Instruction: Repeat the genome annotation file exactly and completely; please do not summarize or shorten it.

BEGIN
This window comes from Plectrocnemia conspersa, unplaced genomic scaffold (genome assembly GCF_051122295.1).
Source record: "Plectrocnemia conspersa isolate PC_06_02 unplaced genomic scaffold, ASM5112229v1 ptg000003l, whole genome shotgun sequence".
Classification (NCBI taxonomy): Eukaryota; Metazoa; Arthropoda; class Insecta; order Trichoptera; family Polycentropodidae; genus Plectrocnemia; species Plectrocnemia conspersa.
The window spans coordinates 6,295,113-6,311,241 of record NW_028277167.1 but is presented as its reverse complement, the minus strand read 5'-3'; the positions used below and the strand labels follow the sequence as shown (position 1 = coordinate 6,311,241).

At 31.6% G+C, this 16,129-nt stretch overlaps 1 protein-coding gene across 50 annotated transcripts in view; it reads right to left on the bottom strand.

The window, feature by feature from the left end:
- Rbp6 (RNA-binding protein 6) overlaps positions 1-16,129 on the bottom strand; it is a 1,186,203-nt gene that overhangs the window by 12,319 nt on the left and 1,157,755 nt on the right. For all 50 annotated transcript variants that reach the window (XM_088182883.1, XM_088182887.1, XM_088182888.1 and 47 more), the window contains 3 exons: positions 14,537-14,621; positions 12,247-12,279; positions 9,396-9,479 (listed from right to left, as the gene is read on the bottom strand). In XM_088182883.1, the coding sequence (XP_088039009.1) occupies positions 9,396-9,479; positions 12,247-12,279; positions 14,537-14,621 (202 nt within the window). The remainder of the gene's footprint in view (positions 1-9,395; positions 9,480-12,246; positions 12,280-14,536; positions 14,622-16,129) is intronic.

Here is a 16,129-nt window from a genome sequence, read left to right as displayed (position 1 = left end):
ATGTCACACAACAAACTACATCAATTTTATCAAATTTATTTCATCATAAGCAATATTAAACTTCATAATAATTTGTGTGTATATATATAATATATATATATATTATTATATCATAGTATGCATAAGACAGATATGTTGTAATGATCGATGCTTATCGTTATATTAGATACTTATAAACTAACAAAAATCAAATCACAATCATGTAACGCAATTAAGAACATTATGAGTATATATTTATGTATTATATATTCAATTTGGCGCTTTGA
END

This window comes from Plectrocnemia conspersa, unplaced genomic scaffold (genome assembly GCF_051122295.1).
Source record: "Plectrocnemia conspersa isolate PC_06_02 unplaced genomic scaffold, ASM5112229v1 ptg000003l, whole genome shotgun sequence".
Classification (NCBI taxonomy): Eukaryota; Metazoa; Arthropoda; class Insecta; order Trichoptera; family Polycentropodidae; genus Plectrocnemia; species Plectrocnemia conspersa.
The window spans coordinates 6,295,113-6,311,241 of record NW_028277167.1 but is presented as its reverse complement, the minus strand read 5'-3'; the positions used below and the strand labels follow the sequence as shown (position 1 = coordinate 6,311,241).

At 31.6% G+C, this 16,129-nt stretch overlaps 1 protein-coding gene across 50 annotated transcripts in view; it reads right to left on the bottom strand.

The window, feature by feature from the left end:
- Rbp6 (RNA-binding protein 6) overlaps positions 1-16,129 on the bottom strand; it is a 1,186,203-nt gene that overhangs the window by 12,319 nt on the left and 1,157,755 nt on the right. For all 50 annotated transcript variants that reach the window (XM_088182883.1, XM_088182887.1, XM_088182888.1 and 47 more), the window contains 3 exons: positions 14,537-14,621; positions 12,247-12,279; positions 9,396-9,479 (listed from right to left, as the gene is read on the bottom strand). In XM_088182883.1, the coding sequence (XP_088039009.1) occupies positions 9,396-9,479; positions 12,247-12,279; positions 14,537-14,621 (202 nt within the window). The remainder of the gene's footprint in view (positions 1-9,395; positions 9,480-12,246; positions 12,280-14,536; positions 14,622-16,129) is intronic.

Here is a 16,129-nt window from a genome sequence, read left to right as displayed (position 1 = left end):
ATGTCACACAACAAACTACATCAATTTTATCAAATTTATTTCATCATAAGCAATATTAAACTTCATAATAATTTGTGTGTATATATATAATATATATATATATTATTATATCATAGTATGCATAAGACAGATATGTTGTAATGATCGATGCTTATCGTTATATTAGATACTTATAAACTAACAAAAATCAAATCACAATCATGTAACGCAATTAAGAACATTATGAGTATATATTTATGTATTATATATTCAATTTGGCGCTTTGA